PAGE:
Hugs and tickles are impossible for most fathers serving time at York County Prison, but county officials are weighing the possible benefits of contact visitation as they mull changes to a decades-old policy that requires a Plexiglas partition when children see their inmate dads.
Contact visits are currently permitted at York County Prison only by a judge's orders, and for mothers only.
But the prison's board is considering expanding availability to lower-level offenders and men with biological children, meaning parents would be able to touch and hold their children instead of talking via a phone on opposite sides of clear partitions, said Warden Mary Sabol.
The issue first came to light during a statewide roundtable held to discuss children and youth-related issues, with family court Judge Maria Musti Cook among those citing studies suggesting benefits to the child from maintaining the parental role, Sabol said.
"As a parent, I completely see why it would be beneficial," Sabol said. "But as a warden, I see all kinds of security concerns."
Old incident: Bev Mackereth, former executive director of the York County Human Services Department, now serves as secretary of the Department of Public Welfare and co-chairs the state roundtable.
She said many institutions across the state stopped the visits after a father in a Pennsylvania state prison molested his daughter in a waiting room during a visit, but Sabol said contact visits haven't been part of the routine in York during her 15-year tenure.
Mackereth said sexual offenders would be prohibited from contact visits, and the changes would only occur for lower-level offenders, such as those convicted of DUI or minor drug charges and those who are accused and awaiting trial on low-level offenses.
Mackereth said the child's safety is paramount, but research conducted by the roundtable's work groups found it doesn't benefit children or their parents when interaction is stopped for a long time. Children are traumatized from the lost bond with the parent, leading to increased truancy and behavioral issues, she said, and parents, with broken bonds to their children and no reason to do better, have a higher recidivism rate.
"A child feels better not looking behind Plexiglas and not being allowed to touch," she said. "We see generations of families that have been involved in the criminal justice system, and it's all about bonding. How is a child supposed to bond with a parent if they're not allowed to touch them? We've got to break down those barriers that keep children from being with their parents whenever possible."
Dad discrimination: Musti Cook said there has been a disparity in York County because judges could write court orders to allow mothers to have contact visits with their children, but the same was never done for fathers.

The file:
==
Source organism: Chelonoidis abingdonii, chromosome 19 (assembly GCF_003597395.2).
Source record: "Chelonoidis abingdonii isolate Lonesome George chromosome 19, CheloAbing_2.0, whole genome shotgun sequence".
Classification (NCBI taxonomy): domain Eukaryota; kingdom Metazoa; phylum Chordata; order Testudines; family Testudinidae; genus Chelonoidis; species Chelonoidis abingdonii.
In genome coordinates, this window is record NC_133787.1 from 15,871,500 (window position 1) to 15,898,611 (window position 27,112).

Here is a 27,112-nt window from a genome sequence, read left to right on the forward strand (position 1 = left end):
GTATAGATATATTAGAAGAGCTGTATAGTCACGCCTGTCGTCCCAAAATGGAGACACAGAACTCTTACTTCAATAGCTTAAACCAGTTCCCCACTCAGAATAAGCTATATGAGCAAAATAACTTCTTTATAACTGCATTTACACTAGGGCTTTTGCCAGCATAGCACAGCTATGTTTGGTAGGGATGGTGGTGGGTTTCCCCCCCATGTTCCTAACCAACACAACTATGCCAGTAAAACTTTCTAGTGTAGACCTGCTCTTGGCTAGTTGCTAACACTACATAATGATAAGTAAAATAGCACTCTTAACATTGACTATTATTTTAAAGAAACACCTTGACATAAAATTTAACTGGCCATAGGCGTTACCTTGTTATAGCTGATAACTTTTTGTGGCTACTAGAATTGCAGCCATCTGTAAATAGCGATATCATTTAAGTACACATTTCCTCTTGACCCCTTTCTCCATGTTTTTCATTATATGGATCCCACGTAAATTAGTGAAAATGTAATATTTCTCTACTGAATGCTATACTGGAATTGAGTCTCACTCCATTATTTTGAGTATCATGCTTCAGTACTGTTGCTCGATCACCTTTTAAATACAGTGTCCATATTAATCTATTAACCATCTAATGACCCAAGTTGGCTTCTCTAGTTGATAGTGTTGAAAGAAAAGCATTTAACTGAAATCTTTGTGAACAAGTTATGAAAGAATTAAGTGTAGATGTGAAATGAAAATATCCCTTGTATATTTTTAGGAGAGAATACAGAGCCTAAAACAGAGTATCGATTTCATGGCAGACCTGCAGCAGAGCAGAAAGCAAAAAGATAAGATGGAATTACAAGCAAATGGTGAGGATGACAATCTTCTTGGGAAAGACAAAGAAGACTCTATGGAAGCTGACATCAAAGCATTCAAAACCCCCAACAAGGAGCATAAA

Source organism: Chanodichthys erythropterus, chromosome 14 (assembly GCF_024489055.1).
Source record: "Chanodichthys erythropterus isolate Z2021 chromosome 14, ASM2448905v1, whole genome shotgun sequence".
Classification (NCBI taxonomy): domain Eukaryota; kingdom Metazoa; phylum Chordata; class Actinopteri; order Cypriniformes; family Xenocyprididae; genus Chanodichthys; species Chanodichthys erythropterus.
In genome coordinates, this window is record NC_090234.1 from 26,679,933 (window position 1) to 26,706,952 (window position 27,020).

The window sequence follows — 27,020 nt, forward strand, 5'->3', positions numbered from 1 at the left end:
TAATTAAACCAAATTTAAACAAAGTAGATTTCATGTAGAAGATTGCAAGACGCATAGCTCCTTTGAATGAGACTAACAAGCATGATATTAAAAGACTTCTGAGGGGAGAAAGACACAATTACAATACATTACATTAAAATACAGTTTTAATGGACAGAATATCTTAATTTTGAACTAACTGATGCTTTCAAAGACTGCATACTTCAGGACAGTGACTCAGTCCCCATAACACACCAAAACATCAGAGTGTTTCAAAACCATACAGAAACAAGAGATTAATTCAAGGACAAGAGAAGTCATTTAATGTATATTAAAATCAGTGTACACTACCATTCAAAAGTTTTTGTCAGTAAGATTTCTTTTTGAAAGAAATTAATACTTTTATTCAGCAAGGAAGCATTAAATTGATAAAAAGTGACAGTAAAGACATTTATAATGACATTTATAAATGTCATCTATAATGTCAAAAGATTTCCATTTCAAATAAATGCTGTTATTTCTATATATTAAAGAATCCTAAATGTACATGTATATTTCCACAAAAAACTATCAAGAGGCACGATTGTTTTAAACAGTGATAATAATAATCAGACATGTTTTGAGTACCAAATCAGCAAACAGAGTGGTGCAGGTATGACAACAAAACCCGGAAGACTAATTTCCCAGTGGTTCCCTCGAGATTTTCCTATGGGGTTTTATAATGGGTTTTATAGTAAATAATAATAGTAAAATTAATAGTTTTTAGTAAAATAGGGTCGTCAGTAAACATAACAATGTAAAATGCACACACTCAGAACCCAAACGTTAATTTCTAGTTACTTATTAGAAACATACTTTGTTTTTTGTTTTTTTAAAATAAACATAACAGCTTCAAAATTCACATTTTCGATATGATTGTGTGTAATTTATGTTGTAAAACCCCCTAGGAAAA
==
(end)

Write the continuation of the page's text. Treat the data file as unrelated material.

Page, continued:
"This is an unwritten policy," she said. " Fathers are always stuck behind the glass ... sitting on a hard chair, looking through Plexiglas. I have often wondered ... for years why no father took that up as a cause."
Mackereth said the policy is unfair to fathers and needlessly punishes them and their children.
"We treat fathers differently than mothers," she said. "Why? If a father wants to be involved in his child's life, why shouldn't he?"
Musti Cook said some incarcerated parents were very active with their children before being sent to jail, and shutting down that bond can be very traumatic for the child.
"The idea is to maintain the bond, and how are they supposed to do that through Plexiglas?" she asked.
While there are concerns about people sneaking forbidden objects into the prison inside diapers, for example, the county can put safety precautions in place, she said.
A county caseworker would supervise the visitation, and the prison room selected for the visitations has two-way glass and is monitored inside and outside, she said.
Kids 'punished enough': Sabol and other officials recently visited Lehigh County Prison to see how a contact-visitation program works there, including attending a parenting class that county offers as a prerequisite for parents who want contact visits.
But while Musti Cook said she and other county officials will work to re-write the policy at York County Prison, Sabol said she's still researching how the program would work at the 2,000-plus inmate facility.
The security risks need to be resolved before possibly moving forward with the change, said county commissioner Doug Hoke, the prison board's president.
"Obviously, you could have bad people trying to bring things into the prison," he said. "I think that there's probably a good reason for the visitation rules to be possibly changed, but I would like to see the studies."
Commissioner Chris Reilly, another vote on the prison board, said he supports the concept of allowing contact visits, but he'll follow Sabol's lead on the final decision involving security.
The contact visits would be in keeping with York County's objective to help rehabilitate people, "rather than locking them up and throwing out the key," he said.
"In my mind, the kids are already being punished enough through the actions of their parents, and I think (contact visits are) the right thing to do," he said.
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